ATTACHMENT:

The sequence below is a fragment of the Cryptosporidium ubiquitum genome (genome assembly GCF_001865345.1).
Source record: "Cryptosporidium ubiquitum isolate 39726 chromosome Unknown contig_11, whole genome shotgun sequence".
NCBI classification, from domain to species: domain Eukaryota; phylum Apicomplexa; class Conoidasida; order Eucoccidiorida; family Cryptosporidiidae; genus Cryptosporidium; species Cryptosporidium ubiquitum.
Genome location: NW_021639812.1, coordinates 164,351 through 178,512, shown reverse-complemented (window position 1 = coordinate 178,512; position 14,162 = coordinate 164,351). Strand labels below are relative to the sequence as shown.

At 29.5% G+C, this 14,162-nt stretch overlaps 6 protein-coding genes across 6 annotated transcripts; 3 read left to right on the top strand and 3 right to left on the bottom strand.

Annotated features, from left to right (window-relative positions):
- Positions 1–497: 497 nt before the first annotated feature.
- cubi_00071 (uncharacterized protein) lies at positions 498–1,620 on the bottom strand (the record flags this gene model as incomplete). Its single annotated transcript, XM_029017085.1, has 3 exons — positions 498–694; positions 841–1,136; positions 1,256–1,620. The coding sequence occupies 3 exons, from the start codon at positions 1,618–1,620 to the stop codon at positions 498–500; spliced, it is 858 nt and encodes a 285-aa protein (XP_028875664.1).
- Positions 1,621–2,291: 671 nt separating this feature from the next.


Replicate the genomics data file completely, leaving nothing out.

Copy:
The sequence below is a fragment of the Cryptosporidium ubiquitum genome (genome assembly GCF_001865345.1).
Source record: "Cryptosporidium ubiquitum isolate 39726 chromosome Unknown contig_11, whole genome shotgun sequence".
NCBI classification, from domain to species: domain Eukaryota; phylum Apicomplexa; class Conoidasida; order Eucoccidiorida; family Cryptosporidiidae; genus Cryptosporidium; species Cryptosporidium ubiquitum.
Genome location: NW_021639812.1, coordinates 164,351 through 178,512, shown reverse-complemented (window position 1 = coordinate 178,512; position 14,162 = coordinate 164,351). Strand labels below are relative to the sequence as shown.

At 29.5% G+C, this 14,162-nt stretch overlaps 6 protein-coding genes across 6 annotated transcripts; 3 read left to right on the top strand and 3 right to left on the bottom strand.

Annotated features, from left to right (window-relative positions):
- Positions 1–497: 497 nt before the first annotated feature.
- cubi_00071 (uncharacterized protein) lies at positions 498–1,620 on the bottom strand (the record flags this gene model as incomplete). Its single annotated transcript, XM_029017085.1, has 3 exons — positions 498–694; positions 841–1,136; positions 1,256–1,620. The coding sequence occupies 3 exons, from the start codon at positions 1,618–1,620 to the stop codon at positions 498–500; spliced, it is 858 nt and encodes a 285-aa protein (XP_028875664.1).
- Positions 1,621–2,291: 671 nt separating this feature from the next.